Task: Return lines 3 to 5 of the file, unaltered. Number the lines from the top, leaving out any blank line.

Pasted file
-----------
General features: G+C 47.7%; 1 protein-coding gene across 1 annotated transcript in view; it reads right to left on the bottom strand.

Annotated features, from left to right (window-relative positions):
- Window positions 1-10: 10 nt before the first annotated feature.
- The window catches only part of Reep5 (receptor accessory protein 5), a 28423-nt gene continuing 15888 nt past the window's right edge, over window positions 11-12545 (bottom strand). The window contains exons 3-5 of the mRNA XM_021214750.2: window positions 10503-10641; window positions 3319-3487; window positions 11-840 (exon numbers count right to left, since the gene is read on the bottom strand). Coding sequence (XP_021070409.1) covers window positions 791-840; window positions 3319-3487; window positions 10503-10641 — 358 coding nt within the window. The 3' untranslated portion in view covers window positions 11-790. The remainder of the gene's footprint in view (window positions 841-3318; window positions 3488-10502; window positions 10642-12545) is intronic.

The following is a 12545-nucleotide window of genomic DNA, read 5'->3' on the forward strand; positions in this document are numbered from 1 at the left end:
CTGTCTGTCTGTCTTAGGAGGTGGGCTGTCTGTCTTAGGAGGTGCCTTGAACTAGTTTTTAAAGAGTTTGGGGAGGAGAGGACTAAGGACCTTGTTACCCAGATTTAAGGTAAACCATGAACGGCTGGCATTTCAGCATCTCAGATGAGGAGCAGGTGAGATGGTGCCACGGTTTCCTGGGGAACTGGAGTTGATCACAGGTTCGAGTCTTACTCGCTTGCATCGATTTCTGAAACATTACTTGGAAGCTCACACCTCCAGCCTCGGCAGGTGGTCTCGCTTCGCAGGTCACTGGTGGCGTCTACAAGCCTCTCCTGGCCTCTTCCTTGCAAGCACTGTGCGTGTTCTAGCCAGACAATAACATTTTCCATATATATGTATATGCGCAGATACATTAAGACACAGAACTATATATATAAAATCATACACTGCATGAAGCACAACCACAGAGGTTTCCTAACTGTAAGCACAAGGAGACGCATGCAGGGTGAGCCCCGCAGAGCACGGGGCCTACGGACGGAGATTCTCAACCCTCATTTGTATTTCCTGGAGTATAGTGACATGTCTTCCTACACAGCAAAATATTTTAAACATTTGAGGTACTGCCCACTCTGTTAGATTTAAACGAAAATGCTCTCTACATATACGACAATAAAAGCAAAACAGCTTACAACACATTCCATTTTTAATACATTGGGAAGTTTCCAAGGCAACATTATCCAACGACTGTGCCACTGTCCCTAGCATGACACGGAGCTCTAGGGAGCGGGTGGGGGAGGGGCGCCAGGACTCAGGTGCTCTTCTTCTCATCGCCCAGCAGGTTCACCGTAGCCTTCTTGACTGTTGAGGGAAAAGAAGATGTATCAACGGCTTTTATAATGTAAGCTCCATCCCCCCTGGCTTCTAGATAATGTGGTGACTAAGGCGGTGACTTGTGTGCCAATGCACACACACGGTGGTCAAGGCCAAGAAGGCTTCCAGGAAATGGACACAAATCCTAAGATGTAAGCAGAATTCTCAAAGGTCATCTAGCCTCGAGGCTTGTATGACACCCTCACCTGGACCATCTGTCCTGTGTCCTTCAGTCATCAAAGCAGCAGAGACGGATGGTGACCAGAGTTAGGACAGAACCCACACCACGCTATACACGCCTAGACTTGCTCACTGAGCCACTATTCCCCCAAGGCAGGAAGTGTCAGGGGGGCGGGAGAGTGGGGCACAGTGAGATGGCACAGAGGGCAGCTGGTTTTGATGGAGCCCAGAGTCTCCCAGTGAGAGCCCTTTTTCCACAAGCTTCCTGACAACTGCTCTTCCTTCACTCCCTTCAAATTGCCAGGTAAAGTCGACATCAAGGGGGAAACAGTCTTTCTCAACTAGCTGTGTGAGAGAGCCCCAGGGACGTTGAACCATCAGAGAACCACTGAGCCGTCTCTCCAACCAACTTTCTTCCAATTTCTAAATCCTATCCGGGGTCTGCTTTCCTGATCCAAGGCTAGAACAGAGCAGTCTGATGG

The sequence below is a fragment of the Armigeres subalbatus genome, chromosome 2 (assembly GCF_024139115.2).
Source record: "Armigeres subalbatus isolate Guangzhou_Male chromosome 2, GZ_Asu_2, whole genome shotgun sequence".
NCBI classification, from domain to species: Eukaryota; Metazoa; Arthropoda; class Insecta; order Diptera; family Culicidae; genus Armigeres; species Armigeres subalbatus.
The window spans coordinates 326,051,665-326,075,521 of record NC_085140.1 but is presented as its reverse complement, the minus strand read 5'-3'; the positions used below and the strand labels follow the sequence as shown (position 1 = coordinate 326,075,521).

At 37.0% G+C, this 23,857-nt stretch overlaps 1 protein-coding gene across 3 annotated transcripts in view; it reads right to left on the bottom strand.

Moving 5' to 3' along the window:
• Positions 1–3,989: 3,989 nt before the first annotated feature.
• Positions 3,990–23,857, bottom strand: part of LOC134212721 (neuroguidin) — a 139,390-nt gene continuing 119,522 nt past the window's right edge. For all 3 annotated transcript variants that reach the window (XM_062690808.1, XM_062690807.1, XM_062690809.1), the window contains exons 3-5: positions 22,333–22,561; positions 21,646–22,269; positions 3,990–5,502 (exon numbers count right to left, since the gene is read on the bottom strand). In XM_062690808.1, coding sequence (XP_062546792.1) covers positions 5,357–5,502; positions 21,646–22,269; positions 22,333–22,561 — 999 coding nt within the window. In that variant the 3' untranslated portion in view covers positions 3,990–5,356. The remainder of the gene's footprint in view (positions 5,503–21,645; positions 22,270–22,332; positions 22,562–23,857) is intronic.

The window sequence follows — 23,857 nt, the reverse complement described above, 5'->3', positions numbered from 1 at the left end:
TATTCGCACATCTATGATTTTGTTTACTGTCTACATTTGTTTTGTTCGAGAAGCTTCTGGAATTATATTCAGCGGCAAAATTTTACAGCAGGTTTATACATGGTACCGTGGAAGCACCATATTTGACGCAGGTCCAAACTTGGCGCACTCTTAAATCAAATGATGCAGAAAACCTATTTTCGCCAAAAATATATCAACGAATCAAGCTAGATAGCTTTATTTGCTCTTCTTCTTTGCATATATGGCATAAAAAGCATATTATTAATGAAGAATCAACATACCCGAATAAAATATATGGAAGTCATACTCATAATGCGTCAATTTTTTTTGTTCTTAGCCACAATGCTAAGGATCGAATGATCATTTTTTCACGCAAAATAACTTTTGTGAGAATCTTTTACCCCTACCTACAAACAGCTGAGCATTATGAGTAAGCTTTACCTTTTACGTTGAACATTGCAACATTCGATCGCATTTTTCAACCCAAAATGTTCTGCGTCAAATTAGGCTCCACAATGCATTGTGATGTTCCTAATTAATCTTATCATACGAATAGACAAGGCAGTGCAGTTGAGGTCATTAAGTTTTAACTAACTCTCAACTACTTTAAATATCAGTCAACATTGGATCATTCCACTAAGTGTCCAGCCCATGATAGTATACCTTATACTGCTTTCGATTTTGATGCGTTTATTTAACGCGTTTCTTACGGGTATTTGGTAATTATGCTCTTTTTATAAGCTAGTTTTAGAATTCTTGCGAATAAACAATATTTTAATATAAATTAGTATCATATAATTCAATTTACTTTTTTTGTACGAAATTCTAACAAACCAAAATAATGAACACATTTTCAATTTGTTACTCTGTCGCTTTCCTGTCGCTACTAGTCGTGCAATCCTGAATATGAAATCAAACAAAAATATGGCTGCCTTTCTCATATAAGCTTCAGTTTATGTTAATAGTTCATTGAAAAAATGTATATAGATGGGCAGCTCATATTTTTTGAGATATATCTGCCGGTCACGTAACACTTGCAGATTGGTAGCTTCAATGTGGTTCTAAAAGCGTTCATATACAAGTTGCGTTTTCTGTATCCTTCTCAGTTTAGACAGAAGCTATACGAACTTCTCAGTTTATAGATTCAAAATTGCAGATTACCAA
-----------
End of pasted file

- Window positions 1-10: 10 nt before the first annotated feature.
- The window catches only part of Reep5 (receptor accessory protein 5), a 28423-nt gene continuing 15888 nt past the window's right edge, over window positions 11-12545 (bottom strand). The window contains exons 3-5 of the mRNA XM_021214750.2: window positions 10503-10641; window positions 3319-3487; window positions 11-840 (exon numbers count right to left, since the gene is read on the bottom strand). Coding sequence (XP_021070409.1) covers window positions 791-840; window positions 3319-3487; window positions 10503-10641 — 358 coding nt within the window. The 3' untranslated portion in view covers window positions 11-790. The remainder of the gene's footprint in view (window positions 841-3318; window positions 3488-10502; window positions 10642-12545) is intronic.

The following is a 12545-nucleotide window of genomic DNA, read 5'->3' on the forward strand; positions in this document are numbered from 1 at the left end: